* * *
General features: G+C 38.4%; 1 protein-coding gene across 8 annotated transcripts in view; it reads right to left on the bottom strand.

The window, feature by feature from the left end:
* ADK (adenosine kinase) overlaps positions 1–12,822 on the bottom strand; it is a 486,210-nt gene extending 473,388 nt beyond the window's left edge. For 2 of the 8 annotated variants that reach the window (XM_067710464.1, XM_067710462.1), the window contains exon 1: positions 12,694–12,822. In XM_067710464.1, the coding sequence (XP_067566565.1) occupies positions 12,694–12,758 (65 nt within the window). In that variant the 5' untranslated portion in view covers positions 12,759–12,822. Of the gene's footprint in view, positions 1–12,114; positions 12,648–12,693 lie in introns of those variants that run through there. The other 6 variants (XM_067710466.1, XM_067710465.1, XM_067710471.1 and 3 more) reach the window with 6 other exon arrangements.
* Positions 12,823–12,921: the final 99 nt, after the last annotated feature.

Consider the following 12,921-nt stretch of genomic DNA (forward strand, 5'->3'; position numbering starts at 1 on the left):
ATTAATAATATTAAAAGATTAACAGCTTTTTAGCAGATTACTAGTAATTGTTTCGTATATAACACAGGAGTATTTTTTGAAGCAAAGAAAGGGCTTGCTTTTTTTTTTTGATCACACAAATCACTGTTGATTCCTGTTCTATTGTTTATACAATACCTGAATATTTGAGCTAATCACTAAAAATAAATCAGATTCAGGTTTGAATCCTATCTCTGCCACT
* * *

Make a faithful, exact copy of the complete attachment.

General features: G+C 38.4%; 1 protein-coding gene across 8 annotated transcripts in view; it reads right to left on the bottom strand.

The window, feature by feature from the left end:
* ADK (adenosine kinase) overlaps positions 1–12,822 on the bottom strand; it is a 486,210-nt gene extending 473,388 nt beyond the window's left edge. For 2 of the 8 annotated variants that reach the window (XM_067710464.1, XM_067710462.1), the window contains exon 1: positions 12,694–12,822. In XM_067710464.1, the coding sequence (XP_067566565.1) occupies positions 12,694–12,758 (65 nt within the window). In that variant the 5' untranslated portion in view covers positions 12,759–12,822. Of the gene's footprint in view, positions 1–12,114; positions 12,648–12,693 lie in introns of those variants that run through there. The other 6 variants (XM_067710466.1, XM_067710465.1, XM_067710471.1 and 3 more) reach the window with 6 other exon arrangements.
* Positions 12,823–12,921: the final 99 nt, after the last annotated feature.

Consider the following 12,921-nt stretch of genomic DNA (forward strand, 5'->3'; position numbering starts at 1 on the left):
ATTAATAATATTAAAAGATTAACAGCTTTTTAGCAGATTACTAGTAATTGTTTCGTATATAACACAGGAGTATTTTTTGAAGCAAAGAAAGGGCTTGCTTTTTTTTTTTGATCACACAAATCACTGTTGATTCCTGTTCTATTGTTTATACAATACCTGAATATTTGAGCTAATCACTAAAAATAAATCAGATTCAGGTTTGAATCCTATCTCTGCCACT